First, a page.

Cooking meals on sheet pans is a convenient cooking method that involves preparing and cooking an entire meal on a single sheet pan in the oven. It simplifies the cooking process by allowing you to combine ingredients and cook them together, resulting in easy preparation and minimal cleanup. To make a sheet pan meal, you arrange a variety of ingredients, such as proteins, vegetables, and seasonings, on a sheet pan lined with parchment paper or aluminum foil. The sheet pan is then placed in the oven, where the ingredients cook simultaneously, utilizing the oven’s heat distribution. This cooking technique is efficient, time-saving, and offers endless flavor combinations.

Don’t have an oven? You can use the same concept with your air fryer! Air fryers might have less space, though, so this might mean making the meal in several batches.

One-pot dishes

chicken casserole in a white pot

One-pot dishes are a convenient cooking method that involves preparing and cooking an entire meal using just a single pot or pan. It simplifies the cooking process by allowing you to combine all the ingredients and cook them together, minimizing both preparation and cleanup time. To make a one-pot dish, you typically start by sautéing aromatics like onions and garlic, then add proteins, vegetables, grains, and liquids to the pot. The ingredients simmer or cook together, allowing flavors to meld and develop. This cooking technique is efficient, time-saving, and perfect for busy individuals or those who prefer minimal cleanup. It offers a wide range of options, from hearty stews to flavorful pasta dishes, providing a satisfying and delicious meal with less effort and fewer dishes to wash.

Yummy Tip for Multi-tasking When Meal Prepping

baked spaghetti in a baking dish
Photo by Shutterstock

We don’t normally promote multi-tasking in the kitchen because we are firm believers that the best way to cook is by doing things one at a time, but for meal prepping, there’s one exception: you can cook two dishes at the same time!


This is made possible by choosing one high-maintenance dish and a low maintenance one. That is, start by prepping a low-maintenance dish – one that you can set up in a slow cooker, oven, air fryer, or even a stew that takes a while to tenderize – and while waiting for these to cook in the slow cooker or oven, you’ll find that you’re now free to cook the high maintenance dish! High maintenance dishes are ones that need your attention; for example, stir-fries, quick-cooking stews, and fried food require your focus. When timed right, by the time your alarm rings for your low maintenance dish, you’ll probably be done with your high maintenance one, too.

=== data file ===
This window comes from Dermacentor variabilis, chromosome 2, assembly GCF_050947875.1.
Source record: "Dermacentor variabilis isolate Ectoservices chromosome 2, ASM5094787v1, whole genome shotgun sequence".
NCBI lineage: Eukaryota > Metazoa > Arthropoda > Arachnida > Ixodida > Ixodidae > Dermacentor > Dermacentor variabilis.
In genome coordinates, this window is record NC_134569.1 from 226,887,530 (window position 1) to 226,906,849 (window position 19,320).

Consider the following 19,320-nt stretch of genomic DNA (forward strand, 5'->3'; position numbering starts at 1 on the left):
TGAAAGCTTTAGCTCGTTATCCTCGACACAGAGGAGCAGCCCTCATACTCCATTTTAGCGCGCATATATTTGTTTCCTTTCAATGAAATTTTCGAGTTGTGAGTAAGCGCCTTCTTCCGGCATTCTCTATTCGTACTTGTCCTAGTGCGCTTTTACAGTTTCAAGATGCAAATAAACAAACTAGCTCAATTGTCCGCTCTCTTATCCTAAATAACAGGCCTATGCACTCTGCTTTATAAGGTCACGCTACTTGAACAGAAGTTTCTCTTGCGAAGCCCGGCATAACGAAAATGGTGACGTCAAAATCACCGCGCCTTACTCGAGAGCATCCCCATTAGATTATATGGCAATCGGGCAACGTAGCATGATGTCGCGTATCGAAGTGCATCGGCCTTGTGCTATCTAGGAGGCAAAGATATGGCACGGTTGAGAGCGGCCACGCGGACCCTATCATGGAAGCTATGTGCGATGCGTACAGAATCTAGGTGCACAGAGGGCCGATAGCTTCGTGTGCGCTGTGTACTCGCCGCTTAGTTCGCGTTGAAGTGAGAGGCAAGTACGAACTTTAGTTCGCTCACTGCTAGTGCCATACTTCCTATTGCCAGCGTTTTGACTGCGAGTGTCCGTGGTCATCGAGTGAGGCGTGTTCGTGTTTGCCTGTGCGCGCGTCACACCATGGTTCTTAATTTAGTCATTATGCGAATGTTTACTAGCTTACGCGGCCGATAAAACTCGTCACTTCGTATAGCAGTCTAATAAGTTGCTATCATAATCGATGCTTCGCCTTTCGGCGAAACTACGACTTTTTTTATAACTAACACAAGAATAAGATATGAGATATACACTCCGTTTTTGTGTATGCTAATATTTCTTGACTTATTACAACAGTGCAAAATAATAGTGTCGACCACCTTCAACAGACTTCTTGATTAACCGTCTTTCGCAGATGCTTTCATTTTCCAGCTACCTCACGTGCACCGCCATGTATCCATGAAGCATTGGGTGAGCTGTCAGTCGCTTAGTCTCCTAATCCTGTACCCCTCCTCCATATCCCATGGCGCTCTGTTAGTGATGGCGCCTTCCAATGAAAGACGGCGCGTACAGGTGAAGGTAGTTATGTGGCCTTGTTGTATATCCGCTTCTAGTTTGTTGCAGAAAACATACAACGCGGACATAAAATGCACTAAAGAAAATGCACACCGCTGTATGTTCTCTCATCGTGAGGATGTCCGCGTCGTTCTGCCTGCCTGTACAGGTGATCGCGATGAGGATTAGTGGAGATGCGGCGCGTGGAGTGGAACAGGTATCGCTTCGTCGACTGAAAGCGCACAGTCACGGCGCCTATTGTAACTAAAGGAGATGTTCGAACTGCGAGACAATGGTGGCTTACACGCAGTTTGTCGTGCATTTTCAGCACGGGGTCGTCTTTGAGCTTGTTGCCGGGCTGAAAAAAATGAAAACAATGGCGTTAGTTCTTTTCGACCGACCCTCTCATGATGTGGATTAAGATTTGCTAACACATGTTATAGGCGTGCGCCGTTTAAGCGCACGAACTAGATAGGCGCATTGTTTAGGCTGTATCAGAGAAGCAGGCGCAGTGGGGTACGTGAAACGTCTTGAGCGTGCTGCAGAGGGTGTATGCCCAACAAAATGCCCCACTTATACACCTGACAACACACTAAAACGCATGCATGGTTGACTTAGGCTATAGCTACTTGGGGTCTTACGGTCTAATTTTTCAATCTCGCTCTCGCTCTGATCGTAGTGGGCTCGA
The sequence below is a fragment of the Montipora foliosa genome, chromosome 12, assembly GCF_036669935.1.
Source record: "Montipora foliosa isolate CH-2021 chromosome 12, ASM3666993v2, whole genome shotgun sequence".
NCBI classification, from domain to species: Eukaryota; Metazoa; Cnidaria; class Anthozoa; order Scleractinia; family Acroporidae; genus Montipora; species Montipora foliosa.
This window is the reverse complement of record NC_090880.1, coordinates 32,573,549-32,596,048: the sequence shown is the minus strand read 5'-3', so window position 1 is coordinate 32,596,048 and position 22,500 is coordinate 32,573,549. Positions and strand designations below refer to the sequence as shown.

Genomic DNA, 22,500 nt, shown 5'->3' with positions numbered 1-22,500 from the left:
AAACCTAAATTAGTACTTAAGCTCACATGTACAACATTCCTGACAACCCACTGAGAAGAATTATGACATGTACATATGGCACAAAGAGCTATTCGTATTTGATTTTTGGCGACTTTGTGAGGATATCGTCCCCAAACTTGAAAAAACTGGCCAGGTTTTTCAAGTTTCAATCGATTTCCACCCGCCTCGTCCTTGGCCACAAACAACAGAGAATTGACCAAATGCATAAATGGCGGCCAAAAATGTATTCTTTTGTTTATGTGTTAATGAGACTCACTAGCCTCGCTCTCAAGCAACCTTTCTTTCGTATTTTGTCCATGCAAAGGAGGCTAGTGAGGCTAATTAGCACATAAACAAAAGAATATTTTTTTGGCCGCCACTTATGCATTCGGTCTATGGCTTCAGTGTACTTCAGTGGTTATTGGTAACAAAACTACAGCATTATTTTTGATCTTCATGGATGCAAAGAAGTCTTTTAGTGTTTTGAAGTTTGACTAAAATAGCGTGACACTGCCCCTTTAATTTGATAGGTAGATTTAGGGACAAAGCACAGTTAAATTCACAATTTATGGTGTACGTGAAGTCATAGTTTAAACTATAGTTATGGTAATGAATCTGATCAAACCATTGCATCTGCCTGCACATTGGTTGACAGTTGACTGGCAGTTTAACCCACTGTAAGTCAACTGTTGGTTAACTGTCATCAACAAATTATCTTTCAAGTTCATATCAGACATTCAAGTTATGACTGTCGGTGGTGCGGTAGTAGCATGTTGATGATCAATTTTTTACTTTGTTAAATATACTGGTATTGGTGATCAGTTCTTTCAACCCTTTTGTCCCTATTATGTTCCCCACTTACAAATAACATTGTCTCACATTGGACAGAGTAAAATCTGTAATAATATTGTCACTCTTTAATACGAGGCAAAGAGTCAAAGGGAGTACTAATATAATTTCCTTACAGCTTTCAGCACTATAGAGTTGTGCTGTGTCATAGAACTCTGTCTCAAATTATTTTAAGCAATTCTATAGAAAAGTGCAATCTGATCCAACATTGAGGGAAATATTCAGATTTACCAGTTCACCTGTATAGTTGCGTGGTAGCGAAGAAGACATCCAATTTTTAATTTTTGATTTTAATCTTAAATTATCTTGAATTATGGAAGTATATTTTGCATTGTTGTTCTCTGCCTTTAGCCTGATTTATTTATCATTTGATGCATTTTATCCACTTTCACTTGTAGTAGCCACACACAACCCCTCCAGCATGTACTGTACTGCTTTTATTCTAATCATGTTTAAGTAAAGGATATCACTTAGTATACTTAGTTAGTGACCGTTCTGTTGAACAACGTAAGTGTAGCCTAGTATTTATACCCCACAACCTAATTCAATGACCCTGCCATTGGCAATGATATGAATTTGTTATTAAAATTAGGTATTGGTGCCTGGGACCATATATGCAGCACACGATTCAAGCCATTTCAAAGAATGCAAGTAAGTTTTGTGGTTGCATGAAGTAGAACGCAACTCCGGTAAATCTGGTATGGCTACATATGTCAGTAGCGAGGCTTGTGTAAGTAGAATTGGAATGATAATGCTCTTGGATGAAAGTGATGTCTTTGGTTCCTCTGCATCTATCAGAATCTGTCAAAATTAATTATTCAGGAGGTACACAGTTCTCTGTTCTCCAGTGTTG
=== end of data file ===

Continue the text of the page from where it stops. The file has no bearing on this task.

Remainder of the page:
Storage and Food Safety Guidelines for Meal Prepping

How to Decide Whether Meals Should be Refrigerated or Frozen

meal prepped containers in the foreground with a refrigerator in the background
  • Consider the ingredients in the dish: Dishes with cream-based or cornstarch-thickened sauces, and dishes containing fresh vegetables generally do not keep well in the freezer as their textures get ruined when thawed.
  • For short storage, use the refrigerator: When storing dishes for up to 4 days, the refrigerator is a great option. Not only will it prolong the shelf life of your dish; refrigerated dishes are easier to reheat.
  • For longer storage, use the freezer: If you are looking to store dishes for 5 days or more, the freezer is a better option as it will keep your dishes fresher for longer.